After waiting the hour for the dough to prove and the 20-minute baking time, all the while the flat temptingly smelling of rosemary, I was able to sample my first batch of focaccia. I was not disappointed. Personally, I felt that it was ever so slightly too salty and when I next use this recipe I would reduce the amount of sea salt that I sprinkle on top of the loaf before baking. My chef on the end of the phone said that if I reduced the salt that was within the dough, most of the flavour would disappear and the yeast needs it, so best to reduce the salt that is on top of the loaf.

Other than that it was delicious and have already made my way through a fair amount of the loaf. It is yummy simply with a bit of butter, or you could add some Italian salami to make a little sandwich to take to work with you. My favourite bit was turning over the loaf and seeing the hidden green indented pattern that a sprig of rosemary had left underneath during baking. When I sent a pic over to Phoebe the feedback was it has “even air bubbles all the way through which shows it has been proved correctly – 5/5.” Sounds good to me!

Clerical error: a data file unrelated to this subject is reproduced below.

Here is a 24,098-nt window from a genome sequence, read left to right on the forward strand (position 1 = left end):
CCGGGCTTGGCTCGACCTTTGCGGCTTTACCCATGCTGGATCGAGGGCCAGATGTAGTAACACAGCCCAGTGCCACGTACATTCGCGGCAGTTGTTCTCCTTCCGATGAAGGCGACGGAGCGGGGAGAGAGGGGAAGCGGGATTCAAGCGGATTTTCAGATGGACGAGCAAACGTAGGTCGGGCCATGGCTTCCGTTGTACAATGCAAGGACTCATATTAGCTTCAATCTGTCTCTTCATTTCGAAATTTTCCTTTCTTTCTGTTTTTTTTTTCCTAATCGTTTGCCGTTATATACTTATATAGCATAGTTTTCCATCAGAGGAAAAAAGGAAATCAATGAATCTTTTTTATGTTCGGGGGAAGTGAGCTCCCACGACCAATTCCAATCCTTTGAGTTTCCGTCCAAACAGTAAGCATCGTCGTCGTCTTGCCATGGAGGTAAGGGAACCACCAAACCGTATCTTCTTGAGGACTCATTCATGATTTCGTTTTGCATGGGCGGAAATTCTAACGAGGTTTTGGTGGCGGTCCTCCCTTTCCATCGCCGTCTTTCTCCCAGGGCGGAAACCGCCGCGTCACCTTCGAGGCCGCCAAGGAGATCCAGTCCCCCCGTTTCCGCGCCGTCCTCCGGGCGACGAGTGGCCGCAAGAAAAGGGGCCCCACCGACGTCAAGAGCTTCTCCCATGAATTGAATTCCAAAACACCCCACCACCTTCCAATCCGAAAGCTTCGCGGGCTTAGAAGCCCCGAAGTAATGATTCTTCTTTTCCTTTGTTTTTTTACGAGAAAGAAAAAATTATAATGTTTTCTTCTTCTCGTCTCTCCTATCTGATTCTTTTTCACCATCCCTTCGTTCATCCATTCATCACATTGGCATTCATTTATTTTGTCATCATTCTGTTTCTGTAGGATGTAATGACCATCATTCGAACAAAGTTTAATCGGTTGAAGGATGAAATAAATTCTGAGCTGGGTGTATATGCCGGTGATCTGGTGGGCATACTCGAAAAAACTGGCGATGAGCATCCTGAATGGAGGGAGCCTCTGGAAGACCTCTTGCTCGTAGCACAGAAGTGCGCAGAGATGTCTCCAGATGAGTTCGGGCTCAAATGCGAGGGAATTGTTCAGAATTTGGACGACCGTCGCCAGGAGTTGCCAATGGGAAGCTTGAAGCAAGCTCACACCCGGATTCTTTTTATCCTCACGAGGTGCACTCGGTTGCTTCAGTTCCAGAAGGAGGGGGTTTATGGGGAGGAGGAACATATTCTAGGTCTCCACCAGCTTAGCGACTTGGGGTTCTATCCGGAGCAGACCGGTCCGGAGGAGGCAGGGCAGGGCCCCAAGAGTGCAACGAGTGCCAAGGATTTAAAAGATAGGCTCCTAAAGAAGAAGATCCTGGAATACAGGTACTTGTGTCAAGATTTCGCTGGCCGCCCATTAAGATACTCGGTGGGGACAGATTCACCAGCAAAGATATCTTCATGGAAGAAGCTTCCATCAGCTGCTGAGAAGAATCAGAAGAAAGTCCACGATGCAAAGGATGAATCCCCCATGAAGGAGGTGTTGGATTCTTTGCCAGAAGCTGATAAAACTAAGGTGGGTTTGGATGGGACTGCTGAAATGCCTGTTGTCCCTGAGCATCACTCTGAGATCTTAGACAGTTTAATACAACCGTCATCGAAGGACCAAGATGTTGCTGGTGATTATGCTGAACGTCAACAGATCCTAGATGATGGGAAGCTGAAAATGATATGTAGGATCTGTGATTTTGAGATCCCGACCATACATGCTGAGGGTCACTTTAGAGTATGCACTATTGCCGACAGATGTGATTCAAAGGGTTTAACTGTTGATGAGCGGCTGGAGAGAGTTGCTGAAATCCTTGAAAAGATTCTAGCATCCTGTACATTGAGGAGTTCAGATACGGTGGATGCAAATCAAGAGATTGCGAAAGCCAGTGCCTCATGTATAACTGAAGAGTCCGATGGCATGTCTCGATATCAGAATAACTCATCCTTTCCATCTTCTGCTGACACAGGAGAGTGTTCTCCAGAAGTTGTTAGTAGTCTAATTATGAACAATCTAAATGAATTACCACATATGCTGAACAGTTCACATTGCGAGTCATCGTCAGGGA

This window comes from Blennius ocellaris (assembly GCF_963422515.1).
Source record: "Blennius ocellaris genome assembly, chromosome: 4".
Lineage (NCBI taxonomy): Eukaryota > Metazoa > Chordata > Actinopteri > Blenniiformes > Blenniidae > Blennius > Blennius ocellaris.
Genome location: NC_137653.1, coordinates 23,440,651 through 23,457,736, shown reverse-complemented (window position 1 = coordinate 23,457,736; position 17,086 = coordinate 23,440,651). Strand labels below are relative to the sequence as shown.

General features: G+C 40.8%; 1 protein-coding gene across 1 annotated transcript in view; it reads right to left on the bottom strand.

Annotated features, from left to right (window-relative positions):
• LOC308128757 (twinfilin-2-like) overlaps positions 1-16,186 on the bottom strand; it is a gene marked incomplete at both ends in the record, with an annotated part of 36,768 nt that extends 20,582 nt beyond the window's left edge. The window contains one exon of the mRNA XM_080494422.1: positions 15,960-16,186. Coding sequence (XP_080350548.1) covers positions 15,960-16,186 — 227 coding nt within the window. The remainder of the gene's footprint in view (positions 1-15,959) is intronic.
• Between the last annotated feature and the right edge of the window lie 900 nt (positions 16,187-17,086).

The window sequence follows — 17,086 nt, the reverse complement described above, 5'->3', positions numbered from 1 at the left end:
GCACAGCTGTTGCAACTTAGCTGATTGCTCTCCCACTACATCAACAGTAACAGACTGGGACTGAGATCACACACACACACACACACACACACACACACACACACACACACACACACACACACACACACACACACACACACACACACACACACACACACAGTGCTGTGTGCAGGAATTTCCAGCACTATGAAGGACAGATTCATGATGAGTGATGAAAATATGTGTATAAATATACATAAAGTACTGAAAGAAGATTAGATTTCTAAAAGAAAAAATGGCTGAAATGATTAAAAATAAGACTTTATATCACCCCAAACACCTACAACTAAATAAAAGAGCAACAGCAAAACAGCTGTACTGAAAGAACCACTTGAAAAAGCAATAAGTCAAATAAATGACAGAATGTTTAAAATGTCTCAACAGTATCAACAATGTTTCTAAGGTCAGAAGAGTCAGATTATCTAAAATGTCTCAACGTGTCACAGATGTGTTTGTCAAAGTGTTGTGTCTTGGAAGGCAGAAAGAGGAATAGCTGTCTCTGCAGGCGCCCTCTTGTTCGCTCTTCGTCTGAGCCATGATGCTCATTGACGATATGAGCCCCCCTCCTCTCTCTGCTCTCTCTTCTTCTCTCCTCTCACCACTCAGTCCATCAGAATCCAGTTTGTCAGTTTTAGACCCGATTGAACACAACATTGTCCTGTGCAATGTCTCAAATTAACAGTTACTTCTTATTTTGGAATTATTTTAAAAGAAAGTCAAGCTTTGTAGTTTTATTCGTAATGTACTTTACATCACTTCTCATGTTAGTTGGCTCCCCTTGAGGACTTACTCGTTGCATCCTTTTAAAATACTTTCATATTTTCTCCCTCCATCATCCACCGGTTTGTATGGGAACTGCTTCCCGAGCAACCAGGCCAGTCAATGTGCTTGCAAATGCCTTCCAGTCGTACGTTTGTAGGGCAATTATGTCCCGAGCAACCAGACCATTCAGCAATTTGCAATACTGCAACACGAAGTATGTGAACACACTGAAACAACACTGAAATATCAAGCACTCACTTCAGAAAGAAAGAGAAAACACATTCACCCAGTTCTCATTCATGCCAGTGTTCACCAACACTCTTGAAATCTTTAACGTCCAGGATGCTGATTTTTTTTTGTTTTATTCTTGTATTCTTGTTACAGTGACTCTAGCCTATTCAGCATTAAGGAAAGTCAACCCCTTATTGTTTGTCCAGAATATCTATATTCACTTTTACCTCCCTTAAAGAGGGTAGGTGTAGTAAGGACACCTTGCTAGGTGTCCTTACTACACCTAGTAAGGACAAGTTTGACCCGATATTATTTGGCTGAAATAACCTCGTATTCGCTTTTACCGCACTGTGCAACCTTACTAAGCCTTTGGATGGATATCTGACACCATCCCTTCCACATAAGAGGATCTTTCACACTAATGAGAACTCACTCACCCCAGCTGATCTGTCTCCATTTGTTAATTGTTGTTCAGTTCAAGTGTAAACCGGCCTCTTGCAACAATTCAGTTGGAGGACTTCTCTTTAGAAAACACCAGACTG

I am really pleased with my first foray into baking bread other than traditional Kosher challah – I have a great recipe for that to share at a later date!
My friend Phoebe Saffron Findley is co-hosting a supper club in Leeds on Monday 23rd January 2017 in support of #CookForSyria and it is looking to be an amazing night of Syrian inspired food (wonderfully cooked by her of course), all in aid of a fantastic cause. If you are in Leeds and free, then book yourself a ticket here and there is more information about the event on their facebook page.